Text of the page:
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Brian McCormack joins the San Antonio Rampage from Boise, Idaho, where he spent the last 3 years working for the Idaho Steelheads of the ECHL as Director of Broadcasting and Media Relations. We sat down with him to get his first thoughts on joining the Rampage. 

Alright, we’ll start you off easy. When did you know you wanted to be a broadcaster?

Well when you play hockey for 17 years growing up, obviously there are going to be a lot of influences. But in ‘96 I was six years old and my dad took me to a playoff game at Madison Square Garden: Canadians vs. Rangers. The game went to overtime and my dad said that we could miss the next train back to Long Island and stay to catch the end of it.

Vincent Damphousse scores, the Rangers lose, and six-year-old Brian is devastated. But since we had missed the train we had an hour to kill before the next one, and my dad’s high school friends just happened to be sitting in the row behind us. For that hour in a quiet, empty Madison Square Garden, I got the best history lesson of my life. Stuff like, "Brian Leetch scored the first goal of Game 7 right there in ‘94, and Mike Milbury beat a guy with his own shoe right there, and the GAG line was the best line to ever play in this city" and so on.

After that hour, I knew I had to find a reason to come to the rink every day for the rest of my life. Of course, back then I told my dad I was going to be a defenseman for the Rangers in the winter and center fielder for the Yankees in the summer. That didn’t happen, but things seemed to work themselves out in their own way...

So since the pro-hockey playing career didn’t pan out, how did you get your start in broadcasting?

In college. After I finished playing junior hockey, I was a 21-year-old freshman enrolled at Geneseo State in Western NY, entering at the same time as my 18-year-old brother, Casey. We both loved hockey, but since we weren’t playing anymore we had to find another outlet for it. The school had a radio station and a Division III team, so we started our own NHL talk show and after a while, they invited us to do the games. I did three years of play-by-play and Casey was my color commentator for two of them. That’s where I put together the broadcast samples that eventually got me a shot in Idaho.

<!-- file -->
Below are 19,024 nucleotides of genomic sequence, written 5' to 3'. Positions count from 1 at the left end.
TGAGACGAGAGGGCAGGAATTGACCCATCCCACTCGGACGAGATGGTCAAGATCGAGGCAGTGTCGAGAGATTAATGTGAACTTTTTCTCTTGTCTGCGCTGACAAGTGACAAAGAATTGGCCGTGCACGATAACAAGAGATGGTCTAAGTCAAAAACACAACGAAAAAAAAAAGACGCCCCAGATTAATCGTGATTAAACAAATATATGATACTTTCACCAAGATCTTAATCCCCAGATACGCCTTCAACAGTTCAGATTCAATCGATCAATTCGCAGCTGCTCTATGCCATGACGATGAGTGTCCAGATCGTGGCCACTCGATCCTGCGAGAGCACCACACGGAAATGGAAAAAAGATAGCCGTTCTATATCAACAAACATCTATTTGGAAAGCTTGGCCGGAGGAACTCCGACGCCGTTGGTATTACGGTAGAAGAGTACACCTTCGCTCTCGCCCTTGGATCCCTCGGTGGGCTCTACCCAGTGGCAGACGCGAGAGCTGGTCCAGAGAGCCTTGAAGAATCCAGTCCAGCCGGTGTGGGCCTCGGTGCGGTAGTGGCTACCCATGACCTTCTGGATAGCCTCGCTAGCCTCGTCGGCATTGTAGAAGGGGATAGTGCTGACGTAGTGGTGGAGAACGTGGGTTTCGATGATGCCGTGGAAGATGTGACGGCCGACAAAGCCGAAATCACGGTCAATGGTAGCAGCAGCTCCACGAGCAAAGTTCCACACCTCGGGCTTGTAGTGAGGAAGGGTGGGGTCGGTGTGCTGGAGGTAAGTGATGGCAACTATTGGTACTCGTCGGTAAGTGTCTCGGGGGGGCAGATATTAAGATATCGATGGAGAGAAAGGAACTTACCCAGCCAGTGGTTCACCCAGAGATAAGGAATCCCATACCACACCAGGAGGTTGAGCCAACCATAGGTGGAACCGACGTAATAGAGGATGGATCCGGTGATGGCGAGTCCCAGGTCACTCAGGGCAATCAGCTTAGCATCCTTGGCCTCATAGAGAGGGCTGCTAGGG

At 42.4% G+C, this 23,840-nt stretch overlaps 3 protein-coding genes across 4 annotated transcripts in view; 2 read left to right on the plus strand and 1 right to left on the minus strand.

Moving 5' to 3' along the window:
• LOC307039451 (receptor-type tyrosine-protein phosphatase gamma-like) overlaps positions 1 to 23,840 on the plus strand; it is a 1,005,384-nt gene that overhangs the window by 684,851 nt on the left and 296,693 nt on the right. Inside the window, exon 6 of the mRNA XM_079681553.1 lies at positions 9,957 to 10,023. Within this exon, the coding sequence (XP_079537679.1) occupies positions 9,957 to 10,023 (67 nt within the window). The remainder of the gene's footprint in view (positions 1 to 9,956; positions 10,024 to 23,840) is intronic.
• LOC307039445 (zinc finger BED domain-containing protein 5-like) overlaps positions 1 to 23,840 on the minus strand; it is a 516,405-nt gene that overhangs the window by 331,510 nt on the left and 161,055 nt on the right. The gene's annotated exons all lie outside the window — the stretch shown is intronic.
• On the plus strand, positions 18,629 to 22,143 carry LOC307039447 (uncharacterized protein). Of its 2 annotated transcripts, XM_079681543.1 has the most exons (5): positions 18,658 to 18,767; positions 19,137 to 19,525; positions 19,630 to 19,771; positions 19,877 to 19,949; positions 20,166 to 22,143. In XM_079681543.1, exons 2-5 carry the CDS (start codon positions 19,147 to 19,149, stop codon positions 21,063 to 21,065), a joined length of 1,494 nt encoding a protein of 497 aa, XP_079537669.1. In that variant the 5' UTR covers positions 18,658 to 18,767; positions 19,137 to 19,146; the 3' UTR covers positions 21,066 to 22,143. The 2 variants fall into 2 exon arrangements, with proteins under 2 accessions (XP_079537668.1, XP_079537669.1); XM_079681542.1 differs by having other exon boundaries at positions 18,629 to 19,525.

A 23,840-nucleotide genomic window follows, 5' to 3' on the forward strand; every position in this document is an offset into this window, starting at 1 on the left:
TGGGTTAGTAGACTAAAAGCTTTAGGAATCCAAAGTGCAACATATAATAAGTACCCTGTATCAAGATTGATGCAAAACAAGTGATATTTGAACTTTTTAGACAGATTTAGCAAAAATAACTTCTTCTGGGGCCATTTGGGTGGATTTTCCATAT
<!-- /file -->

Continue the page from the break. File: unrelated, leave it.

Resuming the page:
Having been with the Steelheads for 3 years now, has there been a standout moment for you?

I was really fortunate in Idaho that I was surrounded by really great people who were willing to give me a chance and also let me make the broadcast my own. Calling the ECHL All-Star Classic last year was special because it was a great event and being able to do something that was on national TV was a great learning experience. But the best moment in the booth in Idaho was probably Game 7 this past spring against the Allen Americans when the Steelheads won 4-1 to become the second team in ECHL history to survive a 3-0 series deficit. The momentum turns of that series and the way that Game 7 seemed to play out like a script really made it a surreal game to call.

How are you feeling about moving up to the AHL and working with the Blues organization?